I will never forget walking into the therapy session and hearing the doctor’s words, ‘We think Brooke should be hospitalized for her safety. Her depression is dangerous.’ Then for 11 days, I remained shattered in pieces as I couldn’t see or hold her but only hear her voice.

For 11 days, I cursed God. I admit it. For 11 days, I stayed broken.

family photo
Courtney Carter Photography

BUT— I couldn’t ask for help because I was too afraid others would hurt my daughter more. I was too scared of what other people would say in gossip to damage my beautiful girl further. I was too afraid of the cloak of shame being wrapped around her precious heart.

For 11 days, I saw every traumatic and broken moment of my life flash before my eyes. I saw the waves of emotion I’d ridden all my life. For 11 days, I fought every waking moment, and I chose to rise above it and fight.

For her at first, but for me too.

No one brings casserole when your child is suicidal.

While Brooke was in the hospital, I realized that the only way to protect her, the only way to stand against a world that would never understand our mental illness, was to own my mental health diagnosis, to reject the cloak of shame. So that when she chose to accept her diagnosis, maybe, the world would be kinder and more aware.

That may be the world would see the beautiful person she was and not just a label or the struggle she bears.woman taking selfie for a daughter

I waited 38 years for freedom because God used my daughter to set this captive free. I own this diagnosis because my daughter chose something I never dared to do; she decided to live a life of authenticity. Brooke decided not to allow her diagnosis to become her identity. Even if it meant hurting, disappointing, or losing everyone she knew. My Brooke had the bravery to choose to heal and to stand and fight with the perseverance it requires to walk her healing out every day of her life.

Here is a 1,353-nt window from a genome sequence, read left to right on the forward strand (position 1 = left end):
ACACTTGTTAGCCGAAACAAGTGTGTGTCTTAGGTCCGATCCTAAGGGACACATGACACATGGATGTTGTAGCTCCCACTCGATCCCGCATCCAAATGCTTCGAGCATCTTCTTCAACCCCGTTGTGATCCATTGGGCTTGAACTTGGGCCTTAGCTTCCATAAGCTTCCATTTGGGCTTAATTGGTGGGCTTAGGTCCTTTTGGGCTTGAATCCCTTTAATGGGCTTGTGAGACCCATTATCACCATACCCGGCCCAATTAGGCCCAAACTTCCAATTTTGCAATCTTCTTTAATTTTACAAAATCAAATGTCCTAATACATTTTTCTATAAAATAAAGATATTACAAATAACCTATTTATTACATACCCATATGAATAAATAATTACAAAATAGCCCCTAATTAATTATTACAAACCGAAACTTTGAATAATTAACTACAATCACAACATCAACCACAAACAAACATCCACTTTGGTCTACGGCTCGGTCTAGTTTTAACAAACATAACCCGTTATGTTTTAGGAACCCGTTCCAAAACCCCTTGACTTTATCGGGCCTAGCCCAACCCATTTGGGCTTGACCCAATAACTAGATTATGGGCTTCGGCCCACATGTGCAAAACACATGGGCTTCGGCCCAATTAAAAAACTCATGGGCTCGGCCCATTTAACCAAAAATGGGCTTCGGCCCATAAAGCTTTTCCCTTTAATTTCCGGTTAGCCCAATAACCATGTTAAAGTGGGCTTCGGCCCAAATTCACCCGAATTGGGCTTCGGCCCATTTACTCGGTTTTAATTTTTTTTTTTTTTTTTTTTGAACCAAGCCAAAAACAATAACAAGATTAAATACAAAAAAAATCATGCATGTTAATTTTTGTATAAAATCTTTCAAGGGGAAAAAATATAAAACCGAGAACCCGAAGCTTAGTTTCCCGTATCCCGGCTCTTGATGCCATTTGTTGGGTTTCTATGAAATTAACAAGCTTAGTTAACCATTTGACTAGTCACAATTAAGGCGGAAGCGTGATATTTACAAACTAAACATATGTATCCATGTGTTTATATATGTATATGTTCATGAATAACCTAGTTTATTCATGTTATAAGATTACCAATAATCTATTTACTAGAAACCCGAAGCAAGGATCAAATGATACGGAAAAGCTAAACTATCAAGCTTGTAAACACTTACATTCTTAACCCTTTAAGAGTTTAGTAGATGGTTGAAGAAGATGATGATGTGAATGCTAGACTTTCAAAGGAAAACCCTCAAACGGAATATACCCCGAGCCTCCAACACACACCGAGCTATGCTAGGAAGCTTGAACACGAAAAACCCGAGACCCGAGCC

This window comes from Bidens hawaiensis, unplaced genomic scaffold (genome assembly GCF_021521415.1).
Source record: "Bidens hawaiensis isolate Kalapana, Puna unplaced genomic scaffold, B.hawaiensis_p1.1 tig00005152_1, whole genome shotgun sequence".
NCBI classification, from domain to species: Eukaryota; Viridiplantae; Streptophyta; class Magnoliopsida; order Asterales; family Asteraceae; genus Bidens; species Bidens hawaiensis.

Today, two years later, we both thrive in our mental health. It took a year of trying different medications before I finally reached stability, and even then, I chose to do intensive group therapy to heal from the addiction I had to a life of ‘surfing’ the bipolar waves. I’m now a writer, podcaster, and passionate mental health advocate. I no longer fear sharing my diagnosis. It’s liberating. I deeply desire to break the stigmas associated with mental illness.

We are not our diagnosis. I have bipolar disorder, but bipolar will never have me.

In this life, we never know what someone is struggling with. Be kind. Your love could be their life raft. See the person, not the diagnosis. Break the stigma of shame that so many are still cloaked in.”

family photo
Courtney Carter Photography

This story was submitted to Love What Matters by Allison S. Henderson from Houston, TX. You can follow her journey on Facebook and website. Submit your own story here and be sure to subscribe to our free email newsletter for our best stories, and YouTube for our best videos.

Read more stories like this:

‘We think you have depression.’ I felt like a freak. What would people say? I thought no one could ‘fix’ me.’: Woman becomes mental health advocate, ‘This is my purpose’

‘My anxiety and depression can make me a sh*tty friend, but I’m not sorry.’: Woman thankful for friends who stick around despite mental health struggles

‘Your son cut class today.’ I got the phone call no parent expects. ‘Excuse me?!?!’ I was LIVID.’: Mom comforts teen son battling depression, ‘we should treat mental illness the same as physical ailments’

‘Why are you home early?’ my husband asks. I haven’t showered in 6 days. He didn’t know. People with depression are great at hiding it.’: Woman candidly shares the reality of mental illness

Do you know someone who could benefit from reading this? SHARE this story on Facebook with family and friends.

 Share  Tweet